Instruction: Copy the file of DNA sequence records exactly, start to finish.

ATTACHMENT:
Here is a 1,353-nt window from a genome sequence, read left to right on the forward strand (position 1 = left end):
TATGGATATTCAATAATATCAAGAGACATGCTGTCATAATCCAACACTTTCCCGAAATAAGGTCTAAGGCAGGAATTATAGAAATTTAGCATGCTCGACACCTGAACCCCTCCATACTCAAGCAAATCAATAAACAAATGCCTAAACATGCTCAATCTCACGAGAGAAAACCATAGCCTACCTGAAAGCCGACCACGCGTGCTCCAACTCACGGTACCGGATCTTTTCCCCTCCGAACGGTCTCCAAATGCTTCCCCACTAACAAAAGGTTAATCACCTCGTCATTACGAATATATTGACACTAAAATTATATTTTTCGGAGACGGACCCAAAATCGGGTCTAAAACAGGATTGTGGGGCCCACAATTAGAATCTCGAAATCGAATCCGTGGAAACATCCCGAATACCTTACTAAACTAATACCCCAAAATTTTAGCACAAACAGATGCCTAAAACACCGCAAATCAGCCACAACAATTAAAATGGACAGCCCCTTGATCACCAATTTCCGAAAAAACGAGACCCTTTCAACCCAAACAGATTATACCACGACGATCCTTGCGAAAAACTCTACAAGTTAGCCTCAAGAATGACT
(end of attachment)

Here is a 1,353-nt window from a genome sequence, read left to right on the forward strand (position 1 = left end):
TATGGATATTCAATAATATCAAGAGACATGCTGTCATAATCCAACACTTTCCCGAAATAAGGTCTAAGGCAGGAATTATAGAAATTTAGCATGCTCGACACCTGAACCCCTCCATACTCAAGCAAATCAATAAACAAATGCCTAAACATGCTCAATCTCACGAGAGAAAACCATAGCCTACCTGAAAGCCGACCACGCGTGCTCCAACTCACGGTACCGGATCTTTTCCCCTCCGAACGGTCTCCAAATGCTTCCCCACTAACAAAAGGTTAATCACCTCGTCATTACGAATATATTGACACTAAAATTATATTTTTCGGAGACGGACCCAAAATCGGGTCTAAAACAGGATTGTGGGGCCCACAATTAGAATCTCGAAATCGAATCCGTGGAAACATCCCGAATACCTTACTAAACTAATACCCCAAAATTTTAGCACAAACAGATGCCTAAAACACCGCAAATCAGCCACAACAATTAAAATGGACAGCCCCTTGATCACCAATTTCCGAAAAAACGAGACCCTTTCAACCCAAACAGATTATACCACGACGATCCTTGCGAAAAACTCTACAAGTTAGCCTCAAGAATGACT